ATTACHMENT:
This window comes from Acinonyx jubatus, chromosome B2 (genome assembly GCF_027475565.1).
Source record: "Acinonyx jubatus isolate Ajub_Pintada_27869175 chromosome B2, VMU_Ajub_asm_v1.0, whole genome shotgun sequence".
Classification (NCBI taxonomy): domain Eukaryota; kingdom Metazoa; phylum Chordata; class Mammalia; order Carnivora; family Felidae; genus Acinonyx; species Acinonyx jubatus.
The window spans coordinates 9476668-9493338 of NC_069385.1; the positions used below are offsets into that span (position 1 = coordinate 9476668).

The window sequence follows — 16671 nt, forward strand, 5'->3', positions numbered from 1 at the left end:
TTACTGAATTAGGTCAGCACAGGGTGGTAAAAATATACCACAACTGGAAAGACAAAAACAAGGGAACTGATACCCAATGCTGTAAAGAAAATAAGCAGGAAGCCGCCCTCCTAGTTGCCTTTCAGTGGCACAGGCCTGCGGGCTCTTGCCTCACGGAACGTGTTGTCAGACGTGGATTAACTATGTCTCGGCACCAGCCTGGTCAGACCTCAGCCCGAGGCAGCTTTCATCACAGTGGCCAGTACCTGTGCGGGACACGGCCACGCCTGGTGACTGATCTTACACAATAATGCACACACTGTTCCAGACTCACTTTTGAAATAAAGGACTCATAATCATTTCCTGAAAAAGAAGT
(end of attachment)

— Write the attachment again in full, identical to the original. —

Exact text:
This window comes from Acinonyx jubatus, chromosome B2 (genome assembly GCF_027475565.1).
Source record: "Acinonyx jubatus isolate Ajub_Pintada_27869175 chromosome B2, VMU_Ajub_asm_v1.0, whole genome shotgun sequence".
Classification (NCBI taxonomy): domain Eukaryota; kingdom Metazoa; phylum Chordata; class Mammalia; order Carnivora; family Felidae; genus Acinonyx; species Acinonyx jubatus.
The window spans coordinates 9476668-9493338 of NC_069385.1; the positions used below are offsets into that span (position 1 = coordinate 9476668).

The window sequence follows — 16671 nt, forward strand, 5'->3', positions numbered from 1 at the left end:
TTACTGAATTAGGTCAGCACAGGGTGGTAAAAATATACCACAACTGGAAAGACAAAAACAAGGGAACTGATACCCAATGCTGTAAAGAAAATAAGCAGGAAGCCGCCCTCCTAGTTGCCTTTCAGTGGCACAGGCCTGCGGGCTCTTGCCTCACGGAACGTGTTGTCAGACGTGGATTAACTATGTCTCGGCACCAGCCTGGTCAGACCTCAGCCCGAGGCAGCTTTCATCACAGTGGCCAGTACCTGTGCGGGACACGGCCACGCCTGGTGACTGATCTTACACAATAATGCACACACTGTTCCAGACTCACTTTTGAAATAAAGGACTCATAATCATTTCCTGAAAAAGAAGT